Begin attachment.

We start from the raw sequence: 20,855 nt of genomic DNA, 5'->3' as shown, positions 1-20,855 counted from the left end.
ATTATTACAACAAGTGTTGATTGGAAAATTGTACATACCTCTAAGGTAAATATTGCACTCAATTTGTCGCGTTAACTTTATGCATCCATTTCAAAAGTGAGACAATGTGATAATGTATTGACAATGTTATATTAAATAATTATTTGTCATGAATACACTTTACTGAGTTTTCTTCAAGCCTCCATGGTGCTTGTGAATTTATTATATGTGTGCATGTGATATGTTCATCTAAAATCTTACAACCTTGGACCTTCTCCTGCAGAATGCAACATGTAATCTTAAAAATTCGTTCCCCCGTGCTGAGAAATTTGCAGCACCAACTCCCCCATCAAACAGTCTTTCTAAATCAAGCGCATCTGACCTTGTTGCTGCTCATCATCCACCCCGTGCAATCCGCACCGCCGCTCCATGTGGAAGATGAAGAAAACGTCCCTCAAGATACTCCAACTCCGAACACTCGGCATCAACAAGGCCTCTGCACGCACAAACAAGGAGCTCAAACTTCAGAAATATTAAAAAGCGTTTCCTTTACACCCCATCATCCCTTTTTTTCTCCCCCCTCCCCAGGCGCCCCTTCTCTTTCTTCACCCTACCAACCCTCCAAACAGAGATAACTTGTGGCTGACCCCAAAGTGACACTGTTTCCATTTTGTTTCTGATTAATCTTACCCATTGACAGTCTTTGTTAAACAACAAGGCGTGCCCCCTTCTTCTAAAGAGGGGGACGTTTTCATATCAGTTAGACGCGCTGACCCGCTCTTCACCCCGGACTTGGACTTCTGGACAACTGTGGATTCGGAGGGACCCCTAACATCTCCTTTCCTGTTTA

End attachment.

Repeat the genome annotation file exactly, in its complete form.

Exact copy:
We start from the raw sequence: 20,855 nt of genomic DNA, 5'->3' as shown, positions 1-20,855 counted from the left end.
ATTATTACAACAAGTGTTGATTGGAAAATTGTACATACCTCTAAGGTAAATATTGCACTCAATTTGTCGCGTTAACTTTATGCATCCATTTCAAAAGTGAGACAATGTGATAATGTATTGACAATGTTATATTAAATAATTATTTGTCATGAATACACTTTACTGAGTTTTCTTCAAGCCTCCATGGTGCTTGTGAATTTATTATATGTGTGCATGTGATATGTTCATCTAAAATCTTACAACCTTGGACCTTCTCCTGCAGAATGCAACATGTAATCTTAAAAATTCGTTCCCCCGTGCTGAGAAATTTGCAGCACCAACTCCCCCATCAAACAGTCTTTCTAAATCAAGCGCATCTGACCTTGTTGCTGCTCATCATCCACCCCGTGCAATCCGCACCGCCGCTCCATGTGGAAGATGAAGAAAACGTCCCTCAAGATACTCCAACTCCGAACACTCGGCATCAACAAGGCCTCTGCACGCACAAACAAGGAGCTCAAACTTCAGAAATATTAAAAAGCGTTTCCTTTACACCCCATCATCCCTTTTTTTCTCCCCCCTCCCCAGGCGCCCCTTCTCTTTCTTCACCCTACCAACCCTCCAAACAGAGATAACTTGTGGCTGACCCCAAAGTGACACTGTTTCCATTTTGTTTCTGATTAATCTTACCCATTGACAGTCTTTGTTAAACAACAAGGCGTGCCCCCTTCTTCTAAAGAGGGGGACGTTTTCATATCAGTTAGACGCGCTGACCCGCTCTTCACCCCGGACTTGGACTTCTGGACAACTGTGGATTCGGAGGGACCCCTAACATCTCCTTTCCTGTTTA